Jewish philosopher and physician Maimonides describes eight stages of tzedakah, or generosity. (The word tzedakah comes from the Hebrew word for “righteousness,” “justice,” or “fairness”: That’s how important charity is to the Jewish tradition.)
The first and lowest form of tzedakah is giving as little as possible, as infrequently as possible, and with as little respect toward the recipient as possible, Gaudiani says. Given that, you might expect the highest form of charity would be giving as much money as frequently as possible.
But this isn’t what Maimonides had in mind. Rather, he meant for us to imagine that some day, the person in need will be the only person able to save your family. And unless you give to that person today, your family will later perish. In this way, Gaudiani says, the giver and the recipient are partners. (If you’ve ever read Charlotte’s Web by E. B. White, this is the kind of giving relationship that exists between the spider and the pig.)
Islam also holds charity in high regard. In the sacred text of Islam, the Qur’an, there are five pillar concepts, Gaudiani says. Charity is the second pillar–second only to praising God.
The prophet Muhammad makes an intriguing promise to believers: “You will sustain and grow your wealth at the rate at which you give it away.”
But we don’t have to think of philanthropy as merely the act of giving away money. The word comes from philos and anthropos, the Greek words for “love” and “man.” The broader meaning of philanthropy, then, is love for our fellow human beings. In many cultures this broader idea is communicated as a call for individuals to take responsibility for the welfare of their community.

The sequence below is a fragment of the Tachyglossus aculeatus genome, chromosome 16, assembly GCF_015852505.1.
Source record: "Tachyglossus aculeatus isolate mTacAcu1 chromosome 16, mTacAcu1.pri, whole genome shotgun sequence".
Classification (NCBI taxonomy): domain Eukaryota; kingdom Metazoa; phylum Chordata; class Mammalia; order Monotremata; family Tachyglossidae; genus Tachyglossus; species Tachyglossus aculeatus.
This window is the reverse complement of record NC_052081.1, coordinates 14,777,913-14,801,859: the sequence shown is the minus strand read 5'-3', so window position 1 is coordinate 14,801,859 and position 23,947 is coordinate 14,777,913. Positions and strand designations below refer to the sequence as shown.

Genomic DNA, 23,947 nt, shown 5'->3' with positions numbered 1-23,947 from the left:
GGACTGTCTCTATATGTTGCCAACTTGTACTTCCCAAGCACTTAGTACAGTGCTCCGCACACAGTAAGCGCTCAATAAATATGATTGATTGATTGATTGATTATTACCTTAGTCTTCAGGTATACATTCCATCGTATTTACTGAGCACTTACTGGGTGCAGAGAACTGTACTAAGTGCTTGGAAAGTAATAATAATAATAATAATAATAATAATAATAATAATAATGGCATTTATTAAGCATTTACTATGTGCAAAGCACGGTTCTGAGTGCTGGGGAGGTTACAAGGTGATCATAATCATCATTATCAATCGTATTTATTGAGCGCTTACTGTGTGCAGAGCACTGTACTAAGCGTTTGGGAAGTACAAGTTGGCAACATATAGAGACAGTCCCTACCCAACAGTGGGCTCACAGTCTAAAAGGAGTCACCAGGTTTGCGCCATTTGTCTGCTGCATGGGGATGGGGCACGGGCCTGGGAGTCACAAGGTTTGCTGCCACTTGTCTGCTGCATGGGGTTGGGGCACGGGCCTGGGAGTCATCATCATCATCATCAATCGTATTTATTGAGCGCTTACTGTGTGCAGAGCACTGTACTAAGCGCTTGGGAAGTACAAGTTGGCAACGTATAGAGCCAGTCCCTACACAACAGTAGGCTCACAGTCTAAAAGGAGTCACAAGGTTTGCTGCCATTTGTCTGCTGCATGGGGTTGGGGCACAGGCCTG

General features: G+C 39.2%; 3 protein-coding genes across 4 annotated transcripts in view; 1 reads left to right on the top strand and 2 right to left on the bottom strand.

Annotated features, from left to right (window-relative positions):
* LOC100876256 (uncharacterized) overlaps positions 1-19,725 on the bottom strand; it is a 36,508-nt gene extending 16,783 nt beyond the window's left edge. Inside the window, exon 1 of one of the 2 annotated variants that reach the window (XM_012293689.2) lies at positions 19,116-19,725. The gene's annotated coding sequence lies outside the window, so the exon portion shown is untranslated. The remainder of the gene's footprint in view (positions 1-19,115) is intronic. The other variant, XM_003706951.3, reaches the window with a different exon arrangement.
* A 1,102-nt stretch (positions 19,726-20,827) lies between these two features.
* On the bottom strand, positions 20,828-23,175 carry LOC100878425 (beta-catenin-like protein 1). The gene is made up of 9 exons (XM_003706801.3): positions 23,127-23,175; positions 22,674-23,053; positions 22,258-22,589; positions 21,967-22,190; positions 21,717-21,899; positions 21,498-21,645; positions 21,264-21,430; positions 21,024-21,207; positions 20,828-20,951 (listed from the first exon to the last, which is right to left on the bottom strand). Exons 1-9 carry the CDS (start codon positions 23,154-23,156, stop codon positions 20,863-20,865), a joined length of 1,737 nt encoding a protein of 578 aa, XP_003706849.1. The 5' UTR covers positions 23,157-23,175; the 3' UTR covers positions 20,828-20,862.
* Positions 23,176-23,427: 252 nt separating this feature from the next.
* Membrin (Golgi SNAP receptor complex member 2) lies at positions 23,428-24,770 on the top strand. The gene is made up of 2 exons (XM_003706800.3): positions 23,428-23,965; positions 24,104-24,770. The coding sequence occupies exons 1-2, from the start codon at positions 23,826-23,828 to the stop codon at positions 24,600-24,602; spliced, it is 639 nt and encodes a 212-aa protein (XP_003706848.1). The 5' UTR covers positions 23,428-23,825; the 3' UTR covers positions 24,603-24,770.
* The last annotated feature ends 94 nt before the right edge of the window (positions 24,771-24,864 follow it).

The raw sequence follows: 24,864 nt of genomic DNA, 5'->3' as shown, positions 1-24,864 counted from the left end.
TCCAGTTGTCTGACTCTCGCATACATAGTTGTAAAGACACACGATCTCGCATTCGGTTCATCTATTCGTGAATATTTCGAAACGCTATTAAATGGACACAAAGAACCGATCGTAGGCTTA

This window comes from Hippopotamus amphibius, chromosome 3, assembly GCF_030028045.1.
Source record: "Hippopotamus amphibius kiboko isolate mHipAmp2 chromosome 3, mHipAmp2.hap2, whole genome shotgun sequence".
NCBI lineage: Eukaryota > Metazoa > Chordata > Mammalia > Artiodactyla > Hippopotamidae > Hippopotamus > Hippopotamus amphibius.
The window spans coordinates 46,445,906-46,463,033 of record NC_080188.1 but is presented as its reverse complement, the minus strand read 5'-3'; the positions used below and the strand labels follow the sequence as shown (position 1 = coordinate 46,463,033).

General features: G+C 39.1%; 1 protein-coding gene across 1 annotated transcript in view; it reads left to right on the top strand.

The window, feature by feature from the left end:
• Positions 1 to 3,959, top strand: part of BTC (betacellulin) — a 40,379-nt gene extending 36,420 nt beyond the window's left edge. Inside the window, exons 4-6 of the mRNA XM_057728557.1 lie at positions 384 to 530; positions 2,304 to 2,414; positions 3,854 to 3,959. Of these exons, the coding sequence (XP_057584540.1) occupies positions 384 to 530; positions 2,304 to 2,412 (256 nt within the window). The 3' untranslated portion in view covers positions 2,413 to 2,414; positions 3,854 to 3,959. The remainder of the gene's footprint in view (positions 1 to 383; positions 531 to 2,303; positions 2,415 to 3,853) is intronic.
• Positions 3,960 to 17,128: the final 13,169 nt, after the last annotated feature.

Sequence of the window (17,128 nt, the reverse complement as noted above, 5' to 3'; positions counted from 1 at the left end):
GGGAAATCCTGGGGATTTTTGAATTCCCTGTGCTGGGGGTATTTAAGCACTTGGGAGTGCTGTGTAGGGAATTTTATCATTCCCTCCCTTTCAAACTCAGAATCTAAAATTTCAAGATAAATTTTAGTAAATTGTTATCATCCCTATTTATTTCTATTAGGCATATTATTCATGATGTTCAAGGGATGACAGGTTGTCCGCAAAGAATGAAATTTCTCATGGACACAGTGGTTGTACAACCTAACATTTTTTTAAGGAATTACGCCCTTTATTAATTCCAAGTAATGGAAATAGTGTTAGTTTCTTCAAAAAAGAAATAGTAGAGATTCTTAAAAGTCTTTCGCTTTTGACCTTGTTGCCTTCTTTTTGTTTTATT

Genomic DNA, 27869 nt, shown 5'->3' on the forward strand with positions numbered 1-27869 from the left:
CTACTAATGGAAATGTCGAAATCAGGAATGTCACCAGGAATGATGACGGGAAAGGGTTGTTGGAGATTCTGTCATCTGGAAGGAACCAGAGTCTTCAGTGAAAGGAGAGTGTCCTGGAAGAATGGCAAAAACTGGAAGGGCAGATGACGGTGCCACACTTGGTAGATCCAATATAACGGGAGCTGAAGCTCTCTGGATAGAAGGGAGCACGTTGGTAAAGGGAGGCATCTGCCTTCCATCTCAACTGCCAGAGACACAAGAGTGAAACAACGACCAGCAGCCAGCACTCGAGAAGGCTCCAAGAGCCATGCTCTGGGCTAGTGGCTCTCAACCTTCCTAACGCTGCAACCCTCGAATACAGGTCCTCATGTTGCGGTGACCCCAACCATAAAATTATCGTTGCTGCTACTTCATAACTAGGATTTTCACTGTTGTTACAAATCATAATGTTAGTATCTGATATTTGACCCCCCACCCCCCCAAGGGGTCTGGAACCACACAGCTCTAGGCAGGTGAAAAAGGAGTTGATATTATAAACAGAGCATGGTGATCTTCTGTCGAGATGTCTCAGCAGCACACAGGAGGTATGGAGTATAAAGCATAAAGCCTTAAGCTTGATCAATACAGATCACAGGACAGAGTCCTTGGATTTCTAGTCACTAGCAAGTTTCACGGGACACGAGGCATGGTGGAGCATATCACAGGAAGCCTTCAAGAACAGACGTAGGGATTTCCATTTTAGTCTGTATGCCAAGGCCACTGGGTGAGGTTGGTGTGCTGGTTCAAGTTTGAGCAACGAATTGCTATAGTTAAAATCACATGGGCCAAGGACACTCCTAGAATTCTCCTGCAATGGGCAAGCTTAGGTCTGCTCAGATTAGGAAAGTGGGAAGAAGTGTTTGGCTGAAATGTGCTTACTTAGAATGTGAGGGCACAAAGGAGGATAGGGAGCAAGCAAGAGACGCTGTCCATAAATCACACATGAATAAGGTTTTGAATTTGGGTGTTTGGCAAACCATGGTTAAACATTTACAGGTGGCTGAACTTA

The ancient Chinese philosopher Confucius, for example, believed people were only whole if they built four key types of bonds: those to family, the community, the nation, and the universe. Confucius advised that when you make a decision or take an action, you should consider its impact on each of those four levels, Gaudiani says.
The theme of community carries over into the Yoruba faith of Nigeria, in which the god Ogun calls all people to care for one another. Interestingly enough, Gaudiani points out, Ogun called for the people in need to be part of the solution for others in even deeper need.
The point is that everyone has something to give. Even if you never have a million dollars to give away, there are a million ways you can help other people. It takes a hard goal, a commitment, and a little of the Percy Ross spirit. If his story is any example, it’s a great way to live a life with no regrets.
When he finished giving away all of his money, Ross wrote a little thank you to his supporters: “I’ll continue to seek financial opportunities in our capitalistic society. In other words, I need to get a job. And, if by chance I can make another pile of money, I’ll be back giving it away.”
- Tzedakah Talks (jaredography.wordpress.com)
- Thoughts on the Good Samaritan (grumblinggratitude.wordpress.com)
- New York Good Samaritans ‘Arrest’ Cell Phone Thief in Video (theblaze.com)
- A Good Samaritan Story for the Digital Age (acculturated.com)